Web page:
St. Patrick's Cathedral, New York

The currently-under-repair St. Patrick's Cathedral is I think the perfect metaphor for the state of the Church of late. When I went to the cathedral the day I landed in New York, the new pope was only in his office for a about fortnight, trying to set the institution's affairs in order. But just as the church managed to withstood the test of time, the interior of the cathedral was just as awe-inspiring even when it was in a state of being repaired and in disarray in some places.

The pulpit

This actually was my first time to see the interior of St. Patrick's Cathedral. I visited it in 2010 and again a year after, but the church was closed for some exterior work. I was in a bit of luck that they opened the church, as it was a day before Palm Sunday when I visited.

Scaffolding around the western side portion of the church

The cathedral is the seat of the Archdiocese of New York. It took twenty years to build the cathedral, from 1858, when the first cornerstone was laid, to 1878. The construction was interrupted for about five years by the Civil War. It was dedicated in 1879 [1]. The 330-foot spires were added ten years after the church was built. 

The rub vaults and the ceiling

The cathedral was designed in a Gothic revival style, constructed using Tuckahoe marble. The Gothic character of the building was very apparent on the rib vaults dominating the ceiling, which emphasizes the verticality of the architecture.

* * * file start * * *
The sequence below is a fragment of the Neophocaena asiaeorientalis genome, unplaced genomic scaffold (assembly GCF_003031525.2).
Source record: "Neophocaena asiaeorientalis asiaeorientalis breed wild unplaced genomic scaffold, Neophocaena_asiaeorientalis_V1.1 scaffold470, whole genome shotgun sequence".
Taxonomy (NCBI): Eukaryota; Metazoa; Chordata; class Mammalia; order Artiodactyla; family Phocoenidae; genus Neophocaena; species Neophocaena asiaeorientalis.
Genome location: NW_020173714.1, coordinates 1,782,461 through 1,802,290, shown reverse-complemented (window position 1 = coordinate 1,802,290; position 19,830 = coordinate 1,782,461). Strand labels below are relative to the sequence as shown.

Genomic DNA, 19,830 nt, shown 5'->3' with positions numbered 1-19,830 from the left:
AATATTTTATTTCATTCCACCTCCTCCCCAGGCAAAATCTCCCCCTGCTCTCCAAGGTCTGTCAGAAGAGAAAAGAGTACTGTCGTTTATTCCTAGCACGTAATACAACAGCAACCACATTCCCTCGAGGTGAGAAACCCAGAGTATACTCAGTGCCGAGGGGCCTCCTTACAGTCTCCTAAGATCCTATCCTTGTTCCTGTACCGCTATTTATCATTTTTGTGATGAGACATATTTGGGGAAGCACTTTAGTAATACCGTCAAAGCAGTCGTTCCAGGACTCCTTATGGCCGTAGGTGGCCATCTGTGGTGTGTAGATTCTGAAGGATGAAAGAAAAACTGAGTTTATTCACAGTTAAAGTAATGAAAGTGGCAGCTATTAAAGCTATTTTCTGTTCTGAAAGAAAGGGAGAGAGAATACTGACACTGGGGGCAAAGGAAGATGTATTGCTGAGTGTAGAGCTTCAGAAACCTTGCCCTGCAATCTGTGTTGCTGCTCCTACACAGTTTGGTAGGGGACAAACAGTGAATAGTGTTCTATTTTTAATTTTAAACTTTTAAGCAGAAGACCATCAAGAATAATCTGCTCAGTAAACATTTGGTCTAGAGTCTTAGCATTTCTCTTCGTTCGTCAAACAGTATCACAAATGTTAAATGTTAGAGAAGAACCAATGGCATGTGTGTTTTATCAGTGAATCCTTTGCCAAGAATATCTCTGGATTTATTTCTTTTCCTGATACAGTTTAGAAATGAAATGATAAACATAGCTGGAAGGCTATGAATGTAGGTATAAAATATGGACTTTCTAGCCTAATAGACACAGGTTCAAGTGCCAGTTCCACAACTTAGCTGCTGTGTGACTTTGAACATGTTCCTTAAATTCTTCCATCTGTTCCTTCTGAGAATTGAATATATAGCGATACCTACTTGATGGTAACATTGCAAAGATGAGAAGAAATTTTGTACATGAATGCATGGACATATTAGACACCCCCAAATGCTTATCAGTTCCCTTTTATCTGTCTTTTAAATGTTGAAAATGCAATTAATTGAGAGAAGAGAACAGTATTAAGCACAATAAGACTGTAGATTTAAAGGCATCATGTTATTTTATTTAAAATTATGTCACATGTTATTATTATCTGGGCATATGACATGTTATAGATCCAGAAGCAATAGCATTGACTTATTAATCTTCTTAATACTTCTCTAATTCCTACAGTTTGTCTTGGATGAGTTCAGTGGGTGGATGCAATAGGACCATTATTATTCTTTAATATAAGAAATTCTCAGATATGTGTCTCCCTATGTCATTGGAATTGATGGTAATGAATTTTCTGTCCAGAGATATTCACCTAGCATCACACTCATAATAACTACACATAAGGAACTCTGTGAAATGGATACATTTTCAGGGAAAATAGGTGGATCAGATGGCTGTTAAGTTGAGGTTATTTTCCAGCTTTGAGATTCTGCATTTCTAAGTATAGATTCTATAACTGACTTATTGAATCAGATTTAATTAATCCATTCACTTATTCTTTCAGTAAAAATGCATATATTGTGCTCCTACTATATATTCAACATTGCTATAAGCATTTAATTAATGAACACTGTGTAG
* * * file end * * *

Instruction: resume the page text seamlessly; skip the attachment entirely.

The sanctuary. The archbishop's chair is on the left side, on the red podium.

The church was laid in a cruciform plan, with the nave running from west, the location of the entrance and the narthex, to east, where the sanctuary is located. It is intersected by the north and south transept, which also has an entrance for each side [2].  

A man praying in one of the altars

A large portion of the church is covered with scaffolding, and sections of the floor were laid out with plywood because of the repairs. As I mentioned, it was the day before Palm Sunday, and I noticed that preparations are being made in the church for the next day's festivities, such as several tables laden with palm fronds.

Despite the disordered state, the church was full of people when I came in, which was already early evening. Many of those who came inside were tourists, but the majority came to worship. Even in the midst of the commotion, I can still feel the solemnity of the place. I found a place near the front to sit down and offer prayers.

Candle offering. A million candles are lit here every year.

After praying I walked around the church to see the rest of the building. I circled the ambulatory, and I noticed several chapels and altars built along the niches. I stopped in some of the altars, offering candles for my intentions.

The altars themselves were works of art. The altar of St. Louis and St. Michael were made by Tiffany & Co. Paolo Medici designed the St. Elizabeth altar, while Dominic Borgia did the one for St. John Baptist de la Lasalle. Even the stained glass windows and the 26-foot rose window were made by artisans.   

A call for prayer for the outgoing pope

The sky was already dark when I left. I purposely stayed longer as I know that I won't be able to join a Sunday service the next day as I would be traveling to Boston. 

Exterior of St. Patrick's Cathedral. Taken in 2010.

How to Get There
The cathedral is located in Fifth Avenue, in Manhattan, between 50th and 51st Street. It is just across Rockefeller Center. 



  1. Lovely architecture! Reminds me of the churches I saw in Europe. Unfortunately a lot of those churches there are just museums now or tourist spots. No Masses are held anymore.


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